Wednesday, May 12, 2010

US NGOs to Colombian Presidential Candidates: What Steps Will You Take to Guarantee Human Rights?

Washington, May 12, 2010- In an open letter released to Colombia’s presidential and vice-presidential candidates earlier today, the Washington Office on Latin America, US Office on Colombia, Latin America Working Group Education Fund and the Center for International Policy urged the candidates to outline their strategy for building a new Colombia that respects human rights and works towards a politically negotiated solution to the country’s internal armed conflict.

"Colombia's next president has a historic opportunity to say, never again: Never again will its armed forces commit systematic abuses like the 'false positive' scandal," remarked Lisa Haugaard, executive director of the Latin America Working Group. "Those involved in ordering and carrying out these abuses must be brought to justice for once and for all."

The four US-based groups asked Colombia's candidates to outline what steps they will take to end the internal armed conflict. "Colombia's conflict has killed more than 30,000 people--both combatants and non-combatants--over the past eight years. Before the conflict claims another 30,000, Colombia's next president must seize the initiative and take steps toward a negotiated solution," said CIP Associate Abigail Poe.

According to the four signatory organizations, which have years of experience working on Colombia issues, the future President can lead the nation in building a more just and inclusive society that promotes and respects the rights of all of its citizens. They can do this by combating impunity, supporting human rights defenders, guaranteeing the rights of victims, addressing internal displacement, dismantling existent paramilitary structures, and protecting the territorial rights of Afro-Colombian and Indigenous communities.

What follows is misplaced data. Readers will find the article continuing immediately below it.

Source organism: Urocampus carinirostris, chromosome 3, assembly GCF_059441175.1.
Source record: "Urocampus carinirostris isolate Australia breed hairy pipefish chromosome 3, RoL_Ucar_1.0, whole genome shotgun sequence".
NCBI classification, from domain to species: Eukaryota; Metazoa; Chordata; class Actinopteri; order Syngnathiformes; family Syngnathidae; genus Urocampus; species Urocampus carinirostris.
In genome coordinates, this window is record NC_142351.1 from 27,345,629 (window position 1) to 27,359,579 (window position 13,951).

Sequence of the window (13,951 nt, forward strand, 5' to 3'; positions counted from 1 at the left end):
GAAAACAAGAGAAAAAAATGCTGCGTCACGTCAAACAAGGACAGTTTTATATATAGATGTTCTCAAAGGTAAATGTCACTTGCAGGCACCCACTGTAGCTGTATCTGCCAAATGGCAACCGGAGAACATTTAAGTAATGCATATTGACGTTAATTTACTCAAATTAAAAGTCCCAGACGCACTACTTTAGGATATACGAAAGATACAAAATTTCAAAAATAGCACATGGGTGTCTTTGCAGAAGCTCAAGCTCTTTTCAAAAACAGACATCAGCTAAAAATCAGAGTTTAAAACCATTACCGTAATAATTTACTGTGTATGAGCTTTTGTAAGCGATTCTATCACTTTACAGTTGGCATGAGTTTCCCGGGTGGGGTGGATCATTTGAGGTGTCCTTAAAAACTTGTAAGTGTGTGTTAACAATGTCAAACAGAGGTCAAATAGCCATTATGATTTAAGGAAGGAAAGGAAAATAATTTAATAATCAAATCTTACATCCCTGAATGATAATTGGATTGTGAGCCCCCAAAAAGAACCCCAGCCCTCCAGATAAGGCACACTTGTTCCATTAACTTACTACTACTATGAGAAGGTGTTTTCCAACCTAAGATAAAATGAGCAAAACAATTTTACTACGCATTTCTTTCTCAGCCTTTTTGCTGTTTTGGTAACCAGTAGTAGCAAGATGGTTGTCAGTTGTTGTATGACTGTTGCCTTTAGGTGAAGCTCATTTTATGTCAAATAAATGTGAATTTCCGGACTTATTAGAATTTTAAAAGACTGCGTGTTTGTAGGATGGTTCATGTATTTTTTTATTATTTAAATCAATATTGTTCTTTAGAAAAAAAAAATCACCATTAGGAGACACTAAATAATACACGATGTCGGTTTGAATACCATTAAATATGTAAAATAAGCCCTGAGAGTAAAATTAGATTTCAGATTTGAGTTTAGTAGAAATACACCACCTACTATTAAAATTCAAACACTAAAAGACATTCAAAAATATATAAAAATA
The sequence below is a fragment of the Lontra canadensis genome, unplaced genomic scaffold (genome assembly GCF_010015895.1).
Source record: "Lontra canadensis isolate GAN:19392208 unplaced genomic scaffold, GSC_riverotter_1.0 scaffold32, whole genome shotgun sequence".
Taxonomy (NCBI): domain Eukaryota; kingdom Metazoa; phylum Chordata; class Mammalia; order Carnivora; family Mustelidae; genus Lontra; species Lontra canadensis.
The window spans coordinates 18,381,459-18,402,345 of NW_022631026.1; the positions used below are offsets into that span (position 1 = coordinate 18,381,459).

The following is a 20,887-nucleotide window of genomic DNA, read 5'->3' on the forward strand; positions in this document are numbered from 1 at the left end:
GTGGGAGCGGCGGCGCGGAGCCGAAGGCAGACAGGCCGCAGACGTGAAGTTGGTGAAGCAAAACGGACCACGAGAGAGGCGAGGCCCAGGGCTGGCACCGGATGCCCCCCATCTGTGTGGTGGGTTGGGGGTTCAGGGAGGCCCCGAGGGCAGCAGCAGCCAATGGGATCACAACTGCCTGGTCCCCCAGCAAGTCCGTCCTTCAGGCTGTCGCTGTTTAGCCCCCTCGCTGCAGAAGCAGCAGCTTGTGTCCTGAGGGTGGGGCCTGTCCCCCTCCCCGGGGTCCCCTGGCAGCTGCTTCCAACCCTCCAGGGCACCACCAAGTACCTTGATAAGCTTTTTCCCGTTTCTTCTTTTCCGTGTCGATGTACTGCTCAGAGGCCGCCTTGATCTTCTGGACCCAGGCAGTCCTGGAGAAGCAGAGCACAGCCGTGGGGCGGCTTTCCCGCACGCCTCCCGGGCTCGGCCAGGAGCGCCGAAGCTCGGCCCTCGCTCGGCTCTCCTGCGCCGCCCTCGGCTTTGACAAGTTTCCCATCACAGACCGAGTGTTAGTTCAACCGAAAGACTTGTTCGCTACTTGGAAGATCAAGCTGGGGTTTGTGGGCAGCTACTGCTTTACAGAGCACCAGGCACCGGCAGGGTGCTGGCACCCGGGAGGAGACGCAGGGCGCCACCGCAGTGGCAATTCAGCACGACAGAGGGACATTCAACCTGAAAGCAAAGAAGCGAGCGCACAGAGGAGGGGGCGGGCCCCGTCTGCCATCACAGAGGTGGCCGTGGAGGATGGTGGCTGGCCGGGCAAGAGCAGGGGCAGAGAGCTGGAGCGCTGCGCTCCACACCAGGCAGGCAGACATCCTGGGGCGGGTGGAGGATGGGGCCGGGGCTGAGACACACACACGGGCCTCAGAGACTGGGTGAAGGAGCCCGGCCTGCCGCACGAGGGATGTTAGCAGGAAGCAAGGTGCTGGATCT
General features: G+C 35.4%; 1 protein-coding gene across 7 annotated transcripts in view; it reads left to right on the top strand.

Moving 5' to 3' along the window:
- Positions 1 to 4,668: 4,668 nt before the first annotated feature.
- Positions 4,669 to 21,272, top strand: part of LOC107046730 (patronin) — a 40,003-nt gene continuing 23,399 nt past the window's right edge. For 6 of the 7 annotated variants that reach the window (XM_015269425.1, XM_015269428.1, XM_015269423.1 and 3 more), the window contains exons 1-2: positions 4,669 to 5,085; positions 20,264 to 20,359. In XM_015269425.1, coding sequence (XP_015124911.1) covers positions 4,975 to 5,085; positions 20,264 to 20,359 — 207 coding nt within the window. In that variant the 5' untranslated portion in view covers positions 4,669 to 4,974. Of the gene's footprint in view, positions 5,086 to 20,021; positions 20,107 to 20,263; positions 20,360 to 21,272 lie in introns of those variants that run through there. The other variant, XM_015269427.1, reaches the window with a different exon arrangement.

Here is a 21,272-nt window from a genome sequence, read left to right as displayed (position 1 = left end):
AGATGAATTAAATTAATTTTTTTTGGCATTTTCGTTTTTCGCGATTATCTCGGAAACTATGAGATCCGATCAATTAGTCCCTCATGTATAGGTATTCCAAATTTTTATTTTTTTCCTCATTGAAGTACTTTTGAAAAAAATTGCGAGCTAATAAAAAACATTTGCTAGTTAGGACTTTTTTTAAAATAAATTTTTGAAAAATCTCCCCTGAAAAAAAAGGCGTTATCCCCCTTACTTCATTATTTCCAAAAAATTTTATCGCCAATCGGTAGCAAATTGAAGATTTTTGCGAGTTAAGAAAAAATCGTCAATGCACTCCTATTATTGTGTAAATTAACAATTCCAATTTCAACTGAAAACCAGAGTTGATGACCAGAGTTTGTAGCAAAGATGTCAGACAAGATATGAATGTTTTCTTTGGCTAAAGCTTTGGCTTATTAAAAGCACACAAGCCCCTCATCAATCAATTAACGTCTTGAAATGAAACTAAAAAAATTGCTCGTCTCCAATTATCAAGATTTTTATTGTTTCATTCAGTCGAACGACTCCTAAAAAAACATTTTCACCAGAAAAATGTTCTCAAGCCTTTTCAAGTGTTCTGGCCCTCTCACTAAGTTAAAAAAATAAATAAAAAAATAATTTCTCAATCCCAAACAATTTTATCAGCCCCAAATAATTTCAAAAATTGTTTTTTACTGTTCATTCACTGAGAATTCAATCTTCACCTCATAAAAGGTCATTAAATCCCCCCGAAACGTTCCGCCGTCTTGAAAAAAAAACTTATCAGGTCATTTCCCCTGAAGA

"The next President can no longer ignore the over 4 million Colombians who suffer daily due to internal displacement," said WOLA Senior Associate Gimena Sanchez. In 2009, 280,000 new persons were internally displaced. Currently, thirty four indigenous groups are at risk of physically disappearing and becoming culturally extinct due in large part to violence and internal displacement. "The next administration cannot allow 34 indigenous groups to become extinct or massacres and brazen abuses of Afro-Colombians to continue to take place."

"The new Colombian administration must make the protection of Colombia's human rights defenders a top priority and should embrace opposition voices," underscored Kelly Nicholls, executive director from the US Office on Colombia. "The systematic threats, attacks, and harassments against human rights defenders must become no more than a shameful memory from the past."

Please find the full letters in English and Spanish

For further information please contact:

Gimena Sanchez, WOLA, (202) 797-2171 ext. 205
Lisa Haugaard, LAWG, (202) 546-7010
Kelly Nicholls, USOC, (202) 232-8090
Abigail Poe, CIP, (202) 232-3317